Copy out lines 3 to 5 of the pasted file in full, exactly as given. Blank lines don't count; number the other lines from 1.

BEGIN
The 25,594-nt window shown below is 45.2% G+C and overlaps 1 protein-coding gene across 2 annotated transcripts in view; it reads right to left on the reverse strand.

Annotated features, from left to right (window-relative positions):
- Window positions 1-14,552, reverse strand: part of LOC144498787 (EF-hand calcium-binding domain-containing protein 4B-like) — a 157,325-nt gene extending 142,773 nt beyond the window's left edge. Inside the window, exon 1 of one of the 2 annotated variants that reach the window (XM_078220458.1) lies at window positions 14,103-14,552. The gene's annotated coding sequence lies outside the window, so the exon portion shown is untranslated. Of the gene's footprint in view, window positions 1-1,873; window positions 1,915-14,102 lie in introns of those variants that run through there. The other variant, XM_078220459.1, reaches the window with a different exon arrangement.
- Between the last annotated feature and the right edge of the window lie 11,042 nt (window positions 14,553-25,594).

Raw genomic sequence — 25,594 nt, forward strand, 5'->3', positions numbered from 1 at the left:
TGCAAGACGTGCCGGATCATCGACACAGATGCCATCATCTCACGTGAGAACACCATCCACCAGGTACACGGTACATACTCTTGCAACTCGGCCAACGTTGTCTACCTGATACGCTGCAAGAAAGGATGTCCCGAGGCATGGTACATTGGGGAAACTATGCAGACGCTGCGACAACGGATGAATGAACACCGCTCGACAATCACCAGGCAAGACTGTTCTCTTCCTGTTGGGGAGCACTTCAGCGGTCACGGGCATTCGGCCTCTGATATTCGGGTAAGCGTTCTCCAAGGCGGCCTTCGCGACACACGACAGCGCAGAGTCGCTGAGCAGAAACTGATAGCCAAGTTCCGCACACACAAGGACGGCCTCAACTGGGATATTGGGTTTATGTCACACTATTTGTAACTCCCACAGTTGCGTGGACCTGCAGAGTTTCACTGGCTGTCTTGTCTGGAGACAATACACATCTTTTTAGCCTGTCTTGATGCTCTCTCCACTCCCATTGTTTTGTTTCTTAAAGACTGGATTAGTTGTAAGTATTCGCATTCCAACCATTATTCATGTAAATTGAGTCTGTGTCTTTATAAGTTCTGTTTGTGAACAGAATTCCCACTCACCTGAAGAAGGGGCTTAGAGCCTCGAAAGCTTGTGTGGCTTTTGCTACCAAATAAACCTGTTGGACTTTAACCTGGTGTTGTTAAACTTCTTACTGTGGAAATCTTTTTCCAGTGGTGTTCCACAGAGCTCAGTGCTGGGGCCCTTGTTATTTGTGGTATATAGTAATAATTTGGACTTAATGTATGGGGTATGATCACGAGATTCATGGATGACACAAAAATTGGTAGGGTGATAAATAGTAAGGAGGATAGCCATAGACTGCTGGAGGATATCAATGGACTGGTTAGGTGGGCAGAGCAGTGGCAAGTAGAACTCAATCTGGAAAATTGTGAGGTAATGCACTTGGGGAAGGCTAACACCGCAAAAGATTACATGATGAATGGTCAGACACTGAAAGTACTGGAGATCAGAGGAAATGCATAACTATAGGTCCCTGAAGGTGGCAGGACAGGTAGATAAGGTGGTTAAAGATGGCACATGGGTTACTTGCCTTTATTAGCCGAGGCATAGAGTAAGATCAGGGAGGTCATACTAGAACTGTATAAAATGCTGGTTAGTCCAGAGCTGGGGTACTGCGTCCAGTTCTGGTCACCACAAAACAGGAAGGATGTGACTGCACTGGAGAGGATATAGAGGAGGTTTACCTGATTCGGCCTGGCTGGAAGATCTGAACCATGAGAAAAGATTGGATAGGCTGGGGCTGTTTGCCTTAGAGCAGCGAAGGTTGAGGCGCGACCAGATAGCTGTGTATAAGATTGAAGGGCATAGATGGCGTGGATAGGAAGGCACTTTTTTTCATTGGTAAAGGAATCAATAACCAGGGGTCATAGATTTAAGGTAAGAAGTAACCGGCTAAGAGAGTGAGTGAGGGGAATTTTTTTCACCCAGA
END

- Window positions 1-14,552, reverse strand: part of LOC144498787 (EF-hand calcium-binding domain-containing protein 4B-like) — a 157,325-nt gene extending 142,773 nt beyond the window's left edge. Inside the window, exon 1 of one of the 2 annotated variants that reach the window (XM_078220458.1) lies at window positions 14,103-14,552. The gene's annotated coding sequence lies outside the window, so the exon portion shown is untranslated. Of the gene's footprint in view, window positions 1-1,873; window positions 1,915-14,102 lie in introns of those variants that run through there. The other variant, XM_078220459.1, reaches the window with a different exon arrangement.
- Between the last annotated feature and the right edge of the window lie 11,042 nt (window positions 14,553-25,594).

Raw genomic sequence — 25,594 nt, forward strand, 5'->3', positions numbered from 1 at the left: